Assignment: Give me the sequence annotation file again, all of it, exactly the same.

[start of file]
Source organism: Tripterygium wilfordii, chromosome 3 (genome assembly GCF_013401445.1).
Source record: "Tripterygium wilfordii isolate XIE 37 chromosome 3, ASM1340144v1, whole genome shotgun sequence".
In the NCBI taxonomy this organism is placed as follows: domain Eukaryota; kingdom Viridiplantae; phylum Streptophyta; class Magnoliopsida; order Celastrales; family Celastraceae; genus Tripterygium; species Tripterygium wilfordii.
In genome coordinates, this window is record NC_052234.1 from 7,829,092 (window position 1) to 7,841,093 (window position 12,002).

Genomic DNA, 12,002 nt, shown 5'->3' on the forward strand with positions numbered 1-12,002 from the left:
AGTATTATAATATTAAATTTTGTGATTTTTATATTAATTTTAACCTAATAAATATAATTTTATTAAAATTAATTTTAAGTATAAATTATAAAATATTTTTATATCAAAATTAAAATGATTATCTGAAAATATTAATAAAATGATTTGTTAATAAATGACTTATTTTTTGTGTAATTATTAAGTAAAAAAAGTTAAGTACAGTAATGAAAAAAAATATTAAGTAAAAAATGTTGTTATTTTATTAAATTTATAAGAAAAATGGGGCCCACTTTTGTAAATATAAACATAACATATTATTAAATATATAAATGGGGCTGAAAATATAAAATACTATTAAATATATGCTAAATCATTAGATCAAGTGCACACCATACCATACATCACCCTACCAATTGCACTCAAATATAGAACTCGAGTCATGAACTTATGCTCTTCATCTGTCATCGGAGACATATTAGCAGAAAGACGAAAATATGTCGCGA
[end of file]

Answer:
Source organism: Tripterygium wilfordii, chromosome 3 (genome assembly GCF_013401445.1).
Source record: "Tripterygium wilfordii isolate XIE 37 chromosome 3, ASM1340144v1, whole genome shotgun sequence".
In the NCBI taxonomy this organism is placed as follows: domain Eukaryota; kingdom Viridiplantae; phylum Streptophyta; class Magnoliopsida; order Celastrales; family Celastraceae; genus Tripterygium; species Tripterygium wilfordii.
In genome coordinates, this window is record NC_052234.1 from 7,829,092 (window position 1) to 7,841,093 (window position 12,002).

Genomic DNA, 12,002 nt, shown 5'->3' on the forward strand with positions numbered 1-12,002 from the left:
AGTATTATAATATTAAATTTTGTGATTTTTATATTAATTTTAACCTAATAAATATAATTTTATTAAAATTAATTTTAAGTATAAATTATAAAATATTTTTATATCAAAATTAAAATGATTATCTGAAAATATTAATAAAATGATTTGTTAATAAATGACTTATTTTTTGTGTAATTATTAAGTAAAAAAAGTTAAGTACAGTAATGAAAAAAAATATTAAGTAAAAAATGTTGTTATTTTATTAAATTTATAAGAAAAATGGGGCCCACTTTTGTAAATATAAACATAACATATTATTAAATATATAAATGGGGCTGAAAATATAAAATACTATTAAATATATGCTAAATCATTAGATCAAGTGCACACCATACCATACATCACCCTACCAATTGCACTCAAATATAGAACTCGAGTCATGAACTTATGCTCTTCATCTGTCATCGGAGACATATTAGCAGAAAGACGAAAATATGTCGCGA